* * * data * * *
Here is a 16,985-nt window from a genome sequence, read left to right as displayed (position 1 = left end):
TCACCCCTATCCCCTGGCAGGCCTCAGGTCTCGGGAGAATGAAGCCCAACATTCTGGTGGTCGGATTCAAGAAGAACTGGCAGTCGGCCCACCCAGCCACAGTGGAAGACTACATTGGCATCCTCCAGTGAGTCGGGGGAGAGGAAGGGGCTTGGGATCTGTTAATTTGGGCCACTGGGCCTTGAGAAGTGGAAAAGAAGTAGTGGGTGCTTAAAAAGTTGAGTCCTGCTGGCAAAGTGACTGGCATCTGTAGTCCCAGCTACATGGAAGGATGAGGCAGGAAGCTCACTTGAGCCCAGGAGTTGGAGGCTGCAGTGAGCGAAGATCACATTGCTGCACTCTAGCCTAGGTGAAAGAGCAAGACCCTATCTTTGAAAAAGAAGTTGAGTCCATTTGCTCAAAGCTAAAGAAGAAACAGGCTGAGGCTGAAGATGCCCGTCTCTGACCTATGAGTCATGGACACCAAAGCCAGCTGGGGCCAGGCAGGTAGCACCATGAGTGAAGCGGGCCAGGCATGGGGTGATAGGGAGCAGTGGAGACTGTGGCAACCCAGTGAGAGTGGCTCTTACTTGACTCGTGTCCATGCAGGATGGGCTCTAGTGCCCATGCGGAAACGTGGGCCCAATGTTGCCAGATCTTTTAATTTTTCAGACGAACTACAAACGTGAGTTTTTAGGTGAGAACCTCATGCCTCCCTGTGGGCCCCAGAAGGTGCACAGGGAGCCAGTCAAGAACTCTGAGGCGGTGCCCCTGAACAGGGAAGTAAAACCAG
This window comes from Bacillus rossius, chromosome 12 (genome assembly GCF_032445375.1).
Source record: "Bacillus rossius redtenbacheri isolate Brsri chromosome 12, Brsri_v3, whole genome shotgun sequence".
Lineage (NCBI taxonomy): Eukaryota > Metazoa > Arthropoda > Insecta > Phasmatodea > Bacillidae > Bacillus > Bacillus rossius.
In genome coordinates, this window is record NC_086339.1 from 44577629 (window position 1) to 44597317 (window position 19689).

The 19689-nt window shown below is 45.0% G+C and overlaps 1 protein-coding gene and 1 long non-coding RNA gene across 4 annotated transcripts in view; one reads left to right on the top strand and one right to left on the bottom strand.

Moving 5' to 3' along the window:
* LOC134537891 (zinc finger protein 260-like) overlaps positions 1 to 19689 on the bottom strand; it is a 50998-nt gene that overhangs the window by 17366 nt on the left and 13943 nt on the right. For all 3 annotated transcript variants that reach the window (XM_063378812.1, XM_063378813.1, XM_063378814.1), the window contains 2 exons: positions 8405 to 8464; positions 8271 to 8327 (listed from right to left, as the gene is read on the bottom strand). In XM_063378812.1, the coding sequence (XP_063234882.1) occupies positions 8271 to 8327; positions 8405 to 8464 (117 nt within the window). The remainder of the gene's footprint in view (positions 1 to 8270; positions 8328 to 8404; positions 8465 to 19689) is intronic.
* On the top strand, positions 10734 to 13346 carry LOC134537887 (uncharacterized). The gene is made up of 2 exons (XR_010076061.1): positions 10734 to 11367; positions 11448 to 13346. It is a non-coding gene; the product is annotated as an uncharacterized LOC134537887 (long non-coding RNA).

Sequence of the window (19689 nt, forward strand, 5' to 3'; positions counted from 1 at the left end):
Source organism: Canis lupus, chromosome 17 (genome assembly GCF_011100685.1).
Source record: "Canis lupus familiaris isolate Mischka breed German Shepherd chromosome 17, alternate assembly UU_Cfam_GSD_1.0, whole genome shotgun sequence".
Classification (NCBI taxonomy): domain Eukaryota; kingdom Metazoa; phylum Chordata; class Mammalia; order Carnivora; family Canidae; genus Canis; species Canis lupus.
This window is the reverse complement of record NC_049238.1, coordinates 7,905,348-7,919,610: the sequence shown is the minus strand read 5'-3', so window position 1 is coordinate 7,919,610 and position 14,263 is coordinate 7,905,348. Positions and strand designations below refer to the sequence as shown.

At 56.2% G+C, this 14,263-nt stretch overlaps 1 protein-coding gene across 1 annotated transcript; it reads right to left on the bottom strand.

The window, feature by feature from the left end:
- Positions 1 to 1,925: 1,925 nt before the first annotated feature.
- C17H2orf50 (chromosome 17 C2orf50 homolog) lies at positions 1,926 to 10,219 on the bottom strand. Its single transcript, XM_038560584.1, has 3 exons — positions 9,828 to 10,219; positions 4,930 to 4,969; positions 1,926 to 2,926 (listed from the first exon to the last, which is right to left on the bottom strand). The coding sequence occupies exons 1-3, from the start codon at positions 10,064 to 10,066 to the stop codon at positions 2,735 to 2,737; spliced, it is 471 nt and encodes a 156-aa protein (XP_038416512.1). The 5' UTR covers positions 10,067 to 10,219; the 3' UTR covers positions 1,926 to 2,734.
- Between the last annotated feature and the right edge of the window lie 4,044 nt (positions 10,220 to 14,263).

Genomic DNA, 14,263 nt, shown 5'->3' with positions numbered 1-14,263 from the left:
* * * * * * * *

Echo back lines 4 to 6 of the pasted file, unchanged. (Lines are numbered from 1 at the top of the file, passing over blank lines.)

Source record: "Bacillus rossius redtenbacheri isolate Brsri chromosome 12, Brsri_v3, whole genome shotgun sequence".
Lineage (NCBI taxonomy): Eukaryota > Metazoa > Arthropoda > Insecta > Phasmatodea > Bacillidae > Bacillus > Bacillus rossius.
In genome coordinates, this window is record NC_086339.1 from 44577629 (window position 1) to 44597317 (window position 19689).